The framework agreement between Iranian banks and Korea Eximbank was signed in Seoul on Friday, under which the Korean side will provide an 8 billion euro ($9.4 billion) loan to finance various projects by South Korean companies in Iran.
“The spell of the capital flow into Iran was broken,” the daily Sharq headlined on its front page, while the daily Shahrvand described it “Seoul’s golden loan to Tehran.”
“The 8 billion euro finance by the Koreans will break a big barrier. Those banks that were afraid of cooperating with Iran can now finance Iranian projects. It is expected that after the Korean banks, Japanese banks and later European banks will be more comfortable working with Iran,” the state news agency IRNA wrote.
The financial daily Jahan-e San’at carried an article by Governor of Central Bank Valiollah Seif, saying the loan was a sign of “return of global trust in Iran’s banking system,” following problems created by sanctions for the country due to the suspension of international financing contracts.
Return of global trust
“As a result of the tyrannical and illegitimate sanctions against the country, not only the provision of new credit lines to finance the construction and production projects of the country was stopped, but the repayment of some of the former loans was also hampered by the disappearance of payment channels,” Seif wrote.
“Following the nuclear deal and lifting of sanctions, one of the first steps taken was to settle former debts, which resulted in improving the country’s credit rating. Now, after extensive and long negotiations, we see that new financing contracts bear fruit one after the other and are finalized,” he added.
Korea Eximbank said it signed the agreement with three Iranian banks and will do so with nine other Iranian banks in the coming week to complete the agreement.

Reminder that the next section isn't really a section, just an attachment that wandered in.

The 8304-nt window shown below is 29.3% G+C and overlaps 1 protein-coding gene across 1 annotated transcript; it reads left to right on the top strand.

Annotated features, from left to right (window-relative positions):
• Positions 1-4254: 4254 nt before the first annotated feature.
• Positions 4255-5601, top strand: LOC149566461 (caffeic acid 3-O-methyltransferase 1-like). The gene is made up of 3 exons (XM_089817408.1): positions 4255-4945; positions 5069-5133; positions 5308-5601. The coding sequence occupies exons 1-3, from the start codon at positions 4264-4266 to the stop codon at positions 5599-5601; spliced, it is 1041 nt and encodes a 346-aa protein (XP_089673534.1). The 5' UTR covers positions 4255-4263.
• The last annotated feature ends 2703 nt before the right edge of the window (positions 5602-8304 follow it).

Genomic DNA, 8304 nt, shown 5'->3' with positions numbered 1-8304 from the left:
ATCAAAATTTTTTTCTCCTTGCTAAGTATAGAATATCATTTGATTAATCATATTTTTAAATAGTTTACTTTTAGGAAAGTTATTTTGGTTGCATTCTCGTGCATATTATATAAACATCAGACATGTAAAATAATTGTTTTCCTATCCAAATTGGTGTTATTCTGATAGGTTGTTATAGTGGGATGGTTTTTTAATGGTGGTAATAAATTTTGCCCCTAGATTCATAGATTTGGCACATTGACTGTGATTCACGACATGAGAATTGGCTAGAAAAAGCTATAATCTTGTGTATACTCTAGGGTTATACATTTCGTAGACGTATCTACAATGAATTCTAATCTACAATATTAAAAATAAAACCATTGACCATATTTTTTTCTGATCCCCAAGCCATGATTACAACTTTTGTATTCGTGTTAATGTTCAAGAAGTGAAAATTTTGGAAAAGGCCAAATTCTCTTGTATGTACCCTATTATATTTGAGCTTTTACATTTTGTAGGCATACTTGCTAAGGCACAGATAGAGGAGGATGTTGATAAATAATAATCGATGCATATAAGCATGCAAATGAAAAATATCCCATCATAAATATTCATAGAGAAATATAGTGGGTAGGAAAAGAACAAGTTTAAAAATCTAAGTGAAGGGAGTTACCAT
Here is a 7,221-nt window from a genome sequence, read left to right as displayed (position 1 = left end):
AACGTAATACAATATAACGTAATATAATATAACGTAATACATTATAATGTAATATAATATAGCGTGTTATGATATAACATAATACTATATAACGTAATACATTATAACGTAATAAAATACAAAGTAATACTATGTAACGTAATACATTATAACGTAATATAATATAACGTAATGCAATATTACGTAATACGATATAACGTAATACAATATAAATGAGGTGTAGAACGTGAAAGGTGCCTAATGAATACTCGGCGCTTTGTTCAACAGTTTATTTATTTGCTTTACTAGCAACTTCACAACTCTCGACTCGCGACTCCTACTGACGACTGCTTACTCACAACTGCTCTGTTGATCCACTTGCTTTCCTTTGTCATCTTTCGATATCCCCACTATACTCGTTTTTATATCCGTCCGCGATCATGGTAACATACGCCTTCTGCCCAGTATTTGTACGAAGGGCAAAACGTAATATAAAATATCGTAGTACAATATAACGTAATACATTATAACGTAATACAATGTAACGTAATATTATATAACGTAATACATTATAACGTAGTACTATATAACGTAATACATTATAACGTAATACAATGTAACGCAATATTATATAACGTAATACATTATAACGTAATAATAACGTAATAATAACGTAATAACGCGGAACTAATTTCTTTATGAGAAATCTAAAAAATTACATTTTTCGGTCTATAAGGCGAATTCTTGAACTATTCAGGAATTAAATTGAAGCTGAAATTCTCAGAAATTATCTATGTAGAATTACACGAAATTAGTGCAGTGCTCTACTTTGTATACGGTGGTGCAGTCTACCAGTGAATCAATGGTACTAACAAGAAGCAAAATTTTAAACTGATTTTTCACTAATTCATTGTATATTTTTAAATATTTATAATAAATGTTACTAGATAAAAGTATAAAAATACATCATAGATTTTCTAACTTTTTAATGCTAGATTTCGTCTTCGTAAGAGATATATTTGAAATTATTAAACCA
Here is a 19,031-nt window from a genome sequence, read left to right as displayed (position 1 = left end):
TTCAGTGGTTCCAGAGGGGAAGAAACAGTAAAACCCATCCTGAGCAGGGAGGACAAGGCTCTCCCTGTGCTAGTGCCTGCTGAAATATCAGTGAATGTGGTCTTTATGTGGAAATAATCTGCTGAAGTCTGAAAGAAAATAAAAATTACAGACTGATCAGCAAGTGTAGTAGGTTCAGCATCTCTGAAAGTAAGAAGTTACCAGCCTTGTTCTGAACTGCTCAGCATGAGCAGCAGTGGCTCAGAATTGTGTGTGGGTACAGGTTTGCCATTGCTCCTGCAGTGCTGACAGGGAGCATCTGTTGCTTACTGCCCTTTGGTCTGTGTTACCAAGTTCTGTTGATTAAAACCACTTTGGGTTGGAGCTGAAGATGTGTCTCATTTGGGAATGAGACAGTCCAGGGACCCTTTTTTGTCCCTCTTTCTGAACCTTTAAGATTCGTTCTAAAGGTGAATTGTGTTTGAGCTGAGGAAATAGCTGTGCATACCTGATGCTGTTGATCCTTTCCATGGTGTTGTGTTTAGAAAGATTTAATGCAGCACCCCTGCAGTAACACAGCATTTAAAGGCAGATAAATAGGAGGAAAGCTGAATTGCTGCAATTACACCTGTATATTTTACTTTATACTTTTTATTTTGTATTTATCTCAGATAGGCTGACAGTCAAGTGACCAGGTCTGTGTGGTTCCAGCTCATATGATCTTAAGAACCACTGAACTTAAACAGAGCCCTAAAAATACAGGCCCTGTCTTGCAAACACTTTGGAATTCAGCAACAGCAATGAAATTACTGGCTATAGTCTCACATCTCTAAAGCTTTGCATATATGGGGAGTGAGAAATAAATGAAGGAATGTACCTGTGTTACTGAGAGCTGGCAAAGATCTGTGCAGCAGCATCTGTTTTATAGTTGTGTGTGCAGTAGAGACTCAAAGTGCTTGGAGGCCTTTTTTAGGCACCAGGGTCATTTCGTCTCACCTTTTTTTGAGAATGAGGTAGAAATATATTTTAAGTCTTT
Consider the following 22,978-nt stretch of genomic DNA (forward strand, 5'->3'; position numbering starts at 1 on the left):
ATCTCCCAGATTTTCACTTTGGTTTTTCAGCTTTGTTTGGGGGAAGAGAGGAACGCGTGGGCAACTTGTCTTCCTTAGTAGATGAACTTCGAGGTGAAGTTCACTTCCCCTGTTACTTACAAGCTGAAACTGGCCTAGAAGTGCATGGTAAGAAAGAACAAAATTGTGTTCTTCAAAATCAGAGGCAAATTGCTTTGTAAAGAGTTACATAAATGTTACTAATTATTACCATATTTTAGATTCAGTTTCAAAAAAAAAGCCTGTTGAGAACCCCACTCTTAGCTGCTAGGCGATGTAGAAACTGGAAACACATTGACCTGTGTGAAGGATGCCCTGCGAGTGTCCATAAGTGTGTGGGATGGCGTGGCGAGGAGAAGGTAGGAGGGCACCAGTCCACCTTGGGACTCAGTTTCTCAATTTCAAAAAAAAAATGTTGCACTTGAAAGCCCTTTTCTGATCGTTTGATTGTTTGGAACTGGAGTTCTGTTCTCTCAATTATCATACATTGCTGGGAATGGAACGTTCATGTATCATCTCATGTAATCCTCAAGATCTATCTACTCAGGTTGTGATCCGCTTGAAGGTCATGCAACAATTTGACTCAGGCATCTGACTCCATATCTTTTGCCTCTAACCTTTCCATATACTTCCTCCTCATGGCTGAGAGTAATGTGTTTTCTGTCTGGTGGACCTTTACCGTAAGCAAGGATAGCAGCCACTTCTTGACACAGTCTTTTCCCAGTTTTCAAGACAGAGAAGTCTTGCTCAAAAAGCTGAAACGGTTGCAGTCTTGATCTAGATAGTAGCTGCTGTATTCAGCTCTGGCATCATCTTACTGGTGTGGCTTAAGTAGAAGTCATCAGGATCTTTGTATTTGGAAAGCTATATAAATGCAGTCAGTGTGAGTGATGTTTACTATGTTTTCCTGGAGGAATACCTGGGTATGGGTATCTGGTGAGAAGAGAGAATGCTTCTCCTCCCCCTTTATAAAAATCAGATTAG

Seif said, “I hope we will be able to announce more good news in the days and months ahead.”
He said the loan will facilitate several development and production projects and it showed the international community was ready to restore “long-term” banking ties with Iran.
Government eyeing $65 billion of foreign investment
The celebratory tone on Saturday, mostly reflected in the pro-government media, also exposed the pressure which President Hassan Rouhani is facing because of his administration’s nuclear agreement with the West and rising questions about its tangible results for the country.
Hardly a week into his new term, the government is fighting a new push by the US to undermine the Joint Comprehensive Plan of Action (JCPOA), as the nuclear accord is known.
President Rouhani has spent much of his political capital on the nuclear accord in his bid to revive Iran’s economy and cut unemployment through bringing in foreign investment.
According to the objectives of the sixth five-year development plan (2016-21), $65 billion of foreign investment should be absorbed in various sectors, deputy director of the foreign investment office of Organization for investment Economic and Technical Assistance of Iran Akbar Qahremani said.
“This expected amount of investment includes $30 billion in finance, $20 billion in economic partnership and $15 billion in direct investment, which requires a change in the attitude of managers and authorities towards attracting these funds in order to realize it,” IRNA quoted him as saying Thursday.
“Capital is cowardly, so to speak, and it does not go where there is no security; this agreement represents the existence of security in the Iranian economy,” member of the Tehran Chamber of Commerce, Industry, Mines and Agriculture Abbas Argoon told IRNA on Saturday.
Iran secured its first credit line of $10 billion from the Chinese in 2015 as nuclear negotiations between Tehran and a number of world countries neared a settlement.
Management of resources
According to Argoon, “increasing foreign investment, foreign contracts, and foreign facilities encourage other countries to enter the Iranian economy.”
“The Iranian economy is in need of financing at a cheaper rate than the banking system; the government must provide a place for the entry of foreign capital,” he said.
However, it is not enough to bring resources only and there is need to have effective resource management where these resources are spent on sectors that have economic advantage, leading both to economic growth and employment opportunities.
“We need to direct the bulk of these resources to the private sector; as long as the private sector does not develop, we cannot have a wealth-generating economy with sustainable growth,” Argoon said.